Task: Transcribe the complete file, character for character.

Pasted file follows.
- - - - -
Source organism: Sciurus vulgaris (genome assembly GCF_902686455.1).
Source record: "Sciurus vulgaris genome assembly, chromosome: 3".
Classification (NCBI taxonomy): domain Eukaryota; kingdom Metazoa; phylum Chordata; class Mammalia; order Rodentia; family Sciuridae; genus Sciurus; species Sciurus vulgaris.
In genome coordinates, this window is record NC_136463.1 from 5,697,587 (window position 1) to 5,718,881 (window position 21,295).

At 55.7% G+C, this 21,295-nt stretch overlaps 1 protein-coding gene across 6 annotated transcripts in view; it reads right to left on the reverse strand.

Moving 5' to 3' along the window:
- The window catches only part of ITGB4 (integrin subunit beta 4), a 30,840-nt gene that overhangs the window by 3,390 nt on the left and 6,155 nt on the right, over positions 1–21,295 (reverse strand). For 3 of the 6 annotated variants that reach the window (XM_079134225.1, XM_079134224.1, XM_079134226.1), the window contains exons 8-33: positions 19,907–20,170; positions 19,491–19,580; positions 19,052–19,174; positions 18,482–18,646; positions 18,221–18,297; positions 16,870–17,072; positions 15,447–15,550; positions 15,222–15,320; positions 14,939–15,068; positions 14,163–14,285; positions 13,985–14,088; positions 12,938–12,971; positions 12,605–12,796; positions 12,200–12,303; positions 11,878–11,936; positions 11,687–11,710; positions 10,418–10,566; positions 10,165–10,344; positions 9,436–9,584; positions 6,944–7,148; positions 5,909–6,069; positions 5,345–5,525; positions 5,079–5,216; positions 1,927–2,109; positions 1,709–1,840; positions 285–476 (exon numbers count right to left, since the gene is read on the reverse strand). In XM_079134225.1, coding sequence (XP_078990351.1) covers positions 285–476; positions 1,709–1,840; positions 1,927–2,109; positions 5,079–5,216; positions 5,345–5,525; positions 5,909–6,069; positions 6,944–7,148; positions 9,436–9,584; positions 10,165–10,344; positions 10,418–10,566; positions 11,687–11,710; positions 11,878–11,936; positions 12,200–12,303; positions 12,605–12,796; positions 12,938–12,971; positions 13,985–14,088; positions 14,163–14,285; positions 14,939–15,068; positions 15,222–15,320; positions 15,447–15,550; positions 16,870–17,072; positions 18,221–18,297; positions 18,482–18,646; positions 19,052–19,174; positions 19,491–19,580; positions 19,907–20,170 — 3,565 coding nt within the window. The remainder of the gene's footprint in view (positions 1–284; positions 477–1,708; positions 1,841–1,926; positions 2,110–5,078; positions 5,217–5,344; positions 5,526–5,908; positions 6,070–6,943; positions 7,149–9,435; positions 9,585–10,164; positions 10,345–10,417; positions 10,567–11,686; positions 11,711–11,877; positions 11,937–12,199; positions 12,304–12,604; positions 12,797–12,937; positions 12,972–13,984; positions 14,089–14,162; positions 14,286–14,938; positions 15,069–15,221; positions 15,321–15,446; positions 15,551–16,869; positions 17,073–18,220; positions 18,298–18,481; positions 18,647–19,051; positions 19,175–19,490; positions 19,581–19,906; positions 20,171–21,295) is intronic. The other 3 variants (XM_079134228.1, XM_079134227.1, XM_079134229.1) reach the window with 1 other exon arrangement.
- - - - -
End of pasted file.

Source organism: Sciurus vulgaris (genome assembly GCF_902686455.1).
Source record: "Sciurus vulgaris genome assembly, chromosome: 3".
Classification (NCBI taxonomy): domain Eukaryota; kingdom Metazoa; phylum Chordata; class Mammalia; order Rodentia; family Sciuridae; genus Sciurus; species Sciurus vulgaris.
In genome coordinates, this window is record NC_136463.1 from 5,697,587 (window position 1) to 5,718,881 (window position 21,295).

At 55.7% G+C, this 21,295-nt stretch overlaps 1 protein-coding gene across 6 annotated transcripts in view; it reads right to left on the reverse strand.

Moving 5' to 3' along the window:
- The window catches only part of ITGB4 (integrin subunit beta 4), a 30,840-nt gene that overhangs the window by 3,390 nt on the left and 6,155 nt on the right, over positions 1–21,295 (reverse strand). For 3 of the 6 annotated variants that reach the window (XM_079134225.1, XM_079134224.1, XM_079134226.1), the window contains exons 8-33: positions 19,907–20,170; positions 19,491–19,580; positions 19,052–19,174; positions 18,482–18,646; positions 18,221–18,297; positions 16,870–17,072; positions 15,447–15,550; positions 15,222–15,320; positions 14,939–15,068; positions 14,163–14,285; positions 13,985–14,088; positions 12,938–12,971; positions 12,605–12,796; positions 12,200–12,303; positions 11,878–11,936; positions 11,687–11,710; positions 10,418–10,566; positions 10,165–10,344; positions 9,436–9,584; positions 6,944–7,148; positions 5,909–6,069; positions 5,345–5,525; positions 5,079–5,216; positions 1,927–2,109; positions 1,709–1,840; positions 285–476 (exon numbers count right to left, since the gene is read on the reverse strand). In XM_079134225.1, coding sequence (XP_078990351.1) covers positions 285–476; positions 1,709–1,840; positions 1,927–2,109; positions 5,079–5,216; positions 5,345–5,525; positions 5,909–6,069; positions 6,944–7,148; positions 9,436–9,584; positions 10,165–10,344; positions 10,418–10,566; positions 11,687–11,710; positions 11,878–11,936; positions 12,200–12,303; positions 12,605–12,796; positions 12,938–12,971; positions 13,985–14,088; positions 14,163–14,285; positions 14,939–15,068; positions 15,222–15,320; positions 15,447–15,550; positions 16,870–17,072; positions 18,221–18,297; positions 18,482–18,646; positions 19,052–19,174; positions 19,491–19,580; positions 19,907–20,170 — 3,565 coding nt within the window. The remainder of the gene's footprint in view (positions 1–284; positions 477–1,708; positions 1,841–1,926; positions 2,110–5,078; positions 5,217–5,344; positions 5,526–5,908; positions 6,070–6,943; positions 7,149–9,435; positions 9,585–10,164; positions 10,345–10,417; positions 10,567–11,686; positions 11,711–11,877; positions 11,937–12,199; positions 12,304–12,604; positions 12,797–12,937; positions 12,972–13,984; positions 14,089–14,162; positions 14,286–14,938; positions 15,069–15,221; positions 15,321–15,446; positions 15,551–16,869; positions 17,073–18,220; positions 18,298–18,481; positions 18,647–19,051; positions 19,175–19,490; positions 19,581–19,906; positions 20,171–21,295) is intronic. The other 3 variants (XM_079134228.1, XM_079134227.1, XM_079134229.1) reach the window with 1 other exon arrangement.